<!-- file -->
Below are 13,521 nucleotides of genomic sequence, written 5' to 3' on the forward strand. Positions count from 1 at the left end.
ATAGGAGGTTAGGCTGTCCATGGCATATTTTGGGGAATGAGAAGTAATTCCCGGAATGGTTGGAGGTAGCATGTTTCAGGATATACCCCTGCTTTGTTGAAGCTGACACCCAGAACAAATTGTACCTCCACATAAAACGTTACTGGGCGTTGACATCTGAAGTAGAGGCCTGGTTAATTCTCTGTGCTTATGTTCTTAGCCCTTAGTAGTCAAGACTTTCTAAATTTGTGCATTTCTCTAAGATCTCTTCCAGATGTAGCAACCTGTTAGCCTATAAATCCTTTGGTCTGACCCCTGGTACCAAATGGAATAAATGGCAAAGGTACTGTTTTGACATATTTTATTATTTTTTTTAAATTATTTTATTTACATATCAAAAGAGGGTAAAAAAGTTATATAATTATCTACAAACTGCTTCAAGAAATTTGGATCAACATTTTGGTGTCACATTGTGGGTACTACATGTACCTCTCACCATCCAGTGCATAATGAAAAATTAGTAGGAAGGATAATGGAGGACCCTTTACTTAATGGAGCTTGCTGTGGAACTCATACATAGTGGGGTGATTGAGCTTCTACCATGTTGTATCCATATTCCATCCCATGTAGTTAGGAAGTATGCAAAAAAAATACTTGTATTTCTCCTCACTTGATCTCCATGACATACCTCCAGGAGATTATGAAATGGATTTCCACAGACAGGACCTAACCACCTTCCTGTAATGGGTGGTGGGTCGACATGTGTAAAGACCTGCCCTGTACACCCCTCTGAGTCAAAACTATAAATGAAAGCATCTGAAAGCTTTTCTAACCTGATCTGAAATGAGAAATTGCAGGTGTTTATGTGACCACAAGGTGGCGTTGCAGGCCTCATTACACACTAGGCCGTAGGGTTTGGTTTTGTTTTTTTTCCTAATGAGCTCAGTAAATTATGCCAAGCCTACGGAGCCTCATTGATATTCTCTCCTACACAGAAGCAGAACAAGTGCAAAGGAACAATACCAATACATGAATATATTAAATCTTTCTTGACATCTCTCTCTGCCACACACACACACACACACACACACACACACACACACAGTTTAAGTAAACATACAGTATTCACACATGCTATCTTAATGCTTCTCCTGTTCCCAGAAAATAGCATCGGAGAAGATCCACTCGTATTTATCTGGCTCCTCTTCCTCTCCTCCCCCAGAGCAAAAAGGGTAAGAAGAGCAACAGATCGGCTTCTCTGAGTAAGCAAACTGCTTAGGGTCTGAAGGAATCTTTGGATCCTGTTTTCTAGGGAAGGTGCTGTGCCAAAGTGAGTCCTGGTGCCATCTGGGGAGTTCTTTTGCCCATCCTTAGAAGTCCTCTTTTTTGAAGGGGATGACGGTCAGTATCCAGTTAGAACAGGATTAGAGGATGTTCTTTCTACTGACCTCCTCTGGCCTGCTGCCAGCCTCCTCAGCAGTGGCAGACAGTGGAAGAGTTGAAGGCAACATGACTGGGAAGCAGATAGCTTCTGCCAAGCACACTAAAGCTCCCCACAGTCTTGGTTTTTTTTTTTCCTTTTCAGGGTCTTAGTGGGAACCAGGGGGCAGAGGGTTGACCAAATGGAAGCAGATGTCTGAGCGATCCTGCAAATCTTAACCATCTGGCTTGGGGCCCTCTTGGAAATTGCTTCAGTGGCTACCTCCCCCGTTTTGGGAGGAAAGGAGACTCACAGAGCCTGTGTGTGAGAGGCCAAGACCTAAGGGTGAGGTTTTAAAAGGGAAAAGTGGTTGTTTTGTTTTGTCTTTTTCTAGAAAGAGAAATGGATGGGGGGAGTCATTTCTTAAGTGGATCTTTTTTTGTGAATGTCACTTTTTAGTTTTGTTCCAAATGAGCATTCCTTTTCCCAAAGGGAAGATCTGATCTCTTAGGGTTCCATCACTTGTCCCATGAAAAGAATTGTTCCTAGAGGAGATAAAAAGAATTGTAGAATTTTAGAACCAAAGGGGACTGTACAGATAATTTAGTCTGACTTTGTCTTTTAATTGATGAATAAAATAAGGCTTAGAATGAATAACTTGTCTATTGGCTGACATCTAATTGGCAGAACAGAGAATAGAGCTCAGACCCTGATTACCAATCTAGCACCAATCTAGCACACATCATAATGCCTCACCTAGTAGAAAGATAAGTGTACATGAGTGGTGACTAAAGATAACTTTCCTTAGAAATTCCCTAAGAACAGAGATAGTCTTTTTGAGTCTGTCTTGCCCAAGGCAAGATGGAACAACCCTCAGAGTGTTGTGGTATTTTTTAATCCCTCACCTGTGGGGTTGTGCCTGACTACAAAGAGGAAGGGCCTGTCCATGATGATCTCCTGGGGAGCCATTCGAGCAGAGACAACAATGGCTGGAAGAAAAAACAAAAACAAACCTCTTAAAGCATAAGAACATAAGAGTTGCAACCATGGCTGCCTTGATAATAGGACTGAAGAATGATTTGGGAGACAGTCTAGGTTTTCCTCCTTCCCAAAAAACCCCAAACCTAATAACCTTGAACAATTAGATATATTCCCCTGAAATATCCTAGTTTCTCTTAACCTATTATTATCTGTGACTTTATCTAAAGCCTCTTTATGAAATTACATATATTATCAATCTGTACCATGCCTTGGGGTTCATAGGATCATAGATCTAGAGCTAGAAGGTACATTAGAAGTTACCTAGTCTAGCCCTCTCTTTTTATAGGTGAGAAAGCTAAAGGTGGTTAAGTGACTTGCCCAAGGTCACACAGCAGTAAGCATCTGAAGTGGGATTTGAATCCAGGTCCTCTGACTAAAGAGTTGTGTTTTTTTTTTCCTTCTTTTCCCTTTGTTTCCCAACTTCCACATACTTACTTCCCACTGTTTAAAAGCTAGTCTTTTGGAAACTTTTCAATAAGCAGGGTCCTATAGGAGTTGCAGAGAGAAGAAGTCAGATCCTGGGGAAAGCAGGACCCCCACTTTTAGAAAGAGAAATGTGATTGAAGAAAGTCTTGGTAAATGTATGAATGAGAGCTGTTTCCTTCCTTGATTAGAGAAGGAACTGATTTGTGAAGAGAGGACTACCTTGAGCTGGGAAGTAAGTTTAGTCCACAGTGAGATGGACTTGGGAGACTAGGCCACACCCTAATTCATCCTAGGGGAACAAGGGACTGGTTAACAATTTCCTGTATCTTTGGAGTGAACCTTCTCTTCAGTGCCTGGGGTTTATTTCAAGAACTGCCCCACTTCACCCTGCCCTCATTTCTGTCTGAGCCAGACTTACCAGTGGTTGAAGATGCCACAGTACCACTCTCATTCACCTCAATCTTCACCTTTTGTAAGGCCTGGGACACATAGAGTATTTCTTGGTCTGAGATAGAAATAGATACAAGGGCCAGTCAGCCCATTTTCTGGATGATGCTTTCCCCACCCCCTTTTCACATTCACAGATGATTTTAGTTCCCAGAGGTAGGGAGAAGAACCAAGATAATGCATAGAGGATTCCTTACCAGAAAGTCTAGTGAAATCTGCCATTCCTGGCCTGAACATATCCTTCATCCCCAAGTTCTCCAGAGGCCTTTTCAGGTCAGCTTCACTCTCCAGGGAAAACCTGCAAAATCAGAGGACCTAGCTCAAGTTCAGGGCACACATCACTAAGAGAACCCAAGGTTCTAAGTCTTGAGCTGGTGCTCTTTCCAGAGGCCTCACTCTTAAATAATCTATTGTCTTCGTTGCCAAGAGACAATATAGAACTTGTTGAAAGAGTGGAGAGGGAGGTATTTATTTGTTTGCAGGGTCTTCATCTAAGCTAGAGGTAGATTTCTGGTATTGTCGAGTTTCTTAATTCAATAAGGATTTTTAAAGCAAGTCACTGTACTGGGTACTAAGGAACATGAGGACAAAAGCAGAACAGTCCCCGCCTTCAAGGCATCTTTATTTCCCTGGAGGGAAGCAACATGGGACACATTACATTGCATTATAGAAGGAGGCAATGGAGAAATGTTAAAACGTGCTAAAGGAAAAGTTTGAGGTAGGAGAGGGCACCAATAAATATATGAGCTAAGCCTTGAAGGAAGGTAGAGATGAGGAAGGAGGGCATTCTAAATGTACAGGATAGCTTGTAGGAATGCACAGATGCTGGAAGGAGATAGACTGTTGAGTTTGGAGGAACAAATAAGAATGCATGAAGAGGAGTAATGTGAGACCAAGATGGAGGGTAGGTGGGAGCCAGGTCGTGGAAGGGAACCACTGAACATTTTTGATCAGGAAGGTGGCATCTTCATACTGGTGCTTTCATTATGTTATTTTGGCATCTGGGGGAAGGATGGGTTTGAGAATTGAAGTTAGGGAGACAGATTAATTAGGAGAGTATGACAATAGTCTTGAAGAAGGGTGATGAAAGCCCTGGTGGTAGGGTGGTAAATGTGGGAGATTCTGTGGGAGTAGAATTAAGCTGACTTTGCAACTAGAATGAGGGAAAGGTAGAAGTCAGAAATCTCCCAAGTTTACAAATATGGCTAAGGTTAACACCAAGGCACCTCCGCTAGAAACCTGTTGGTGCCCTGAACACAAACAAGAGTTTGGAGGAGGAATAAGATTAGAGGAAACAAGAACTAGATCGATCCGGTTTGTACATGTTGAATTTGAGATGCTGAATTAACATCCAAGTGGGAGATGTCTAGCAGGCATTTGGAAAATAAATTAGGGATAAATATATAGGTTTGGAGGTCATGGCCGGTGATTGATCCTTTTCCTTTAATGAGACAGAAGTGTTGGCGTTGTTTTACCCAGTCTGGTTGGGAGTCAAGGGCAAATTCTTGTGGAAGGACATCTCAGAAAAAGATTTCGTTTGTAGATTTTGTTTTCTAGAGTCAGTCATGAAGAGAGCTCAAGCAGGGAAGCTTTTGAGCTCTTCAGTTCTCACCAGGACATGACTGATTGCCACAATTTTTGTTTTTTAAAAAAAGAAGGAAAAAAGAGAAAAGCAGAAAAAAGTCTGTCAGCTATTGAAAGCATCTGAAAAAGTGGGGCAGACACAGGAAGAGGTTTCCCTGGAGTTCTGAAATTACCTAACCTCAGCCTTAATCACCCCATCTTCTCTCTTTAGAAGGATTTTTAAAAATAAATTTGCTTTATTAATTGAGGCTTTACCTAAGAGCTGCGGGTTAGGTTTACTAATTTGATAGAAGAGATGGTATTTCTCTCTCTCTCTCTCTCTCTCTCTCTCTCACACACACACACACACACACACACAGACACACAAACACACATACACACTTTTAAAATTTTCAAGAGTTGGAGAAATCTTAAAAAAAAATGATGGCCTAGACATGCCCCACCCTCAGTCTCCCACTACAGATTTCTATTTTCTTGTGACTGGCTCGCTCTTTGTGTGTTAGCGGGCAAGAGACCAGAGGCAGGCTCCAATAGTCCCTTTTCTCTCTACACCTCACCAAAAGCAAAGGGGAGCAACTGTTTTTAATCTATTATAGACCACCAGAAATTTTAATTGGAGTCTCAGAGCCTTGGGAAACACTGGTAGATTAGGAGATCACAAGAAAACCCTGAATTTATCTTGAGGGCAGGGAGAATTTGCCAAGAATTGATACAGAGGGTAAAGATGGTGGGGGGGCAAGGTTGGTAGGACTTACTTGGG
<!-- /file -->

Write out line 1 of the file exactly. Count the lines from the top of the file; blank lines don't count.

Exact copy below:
Below are 13,521 nucleotides of genomic sequence, written 5' to 3' on the forward strand. Positions count from 1 at the left end.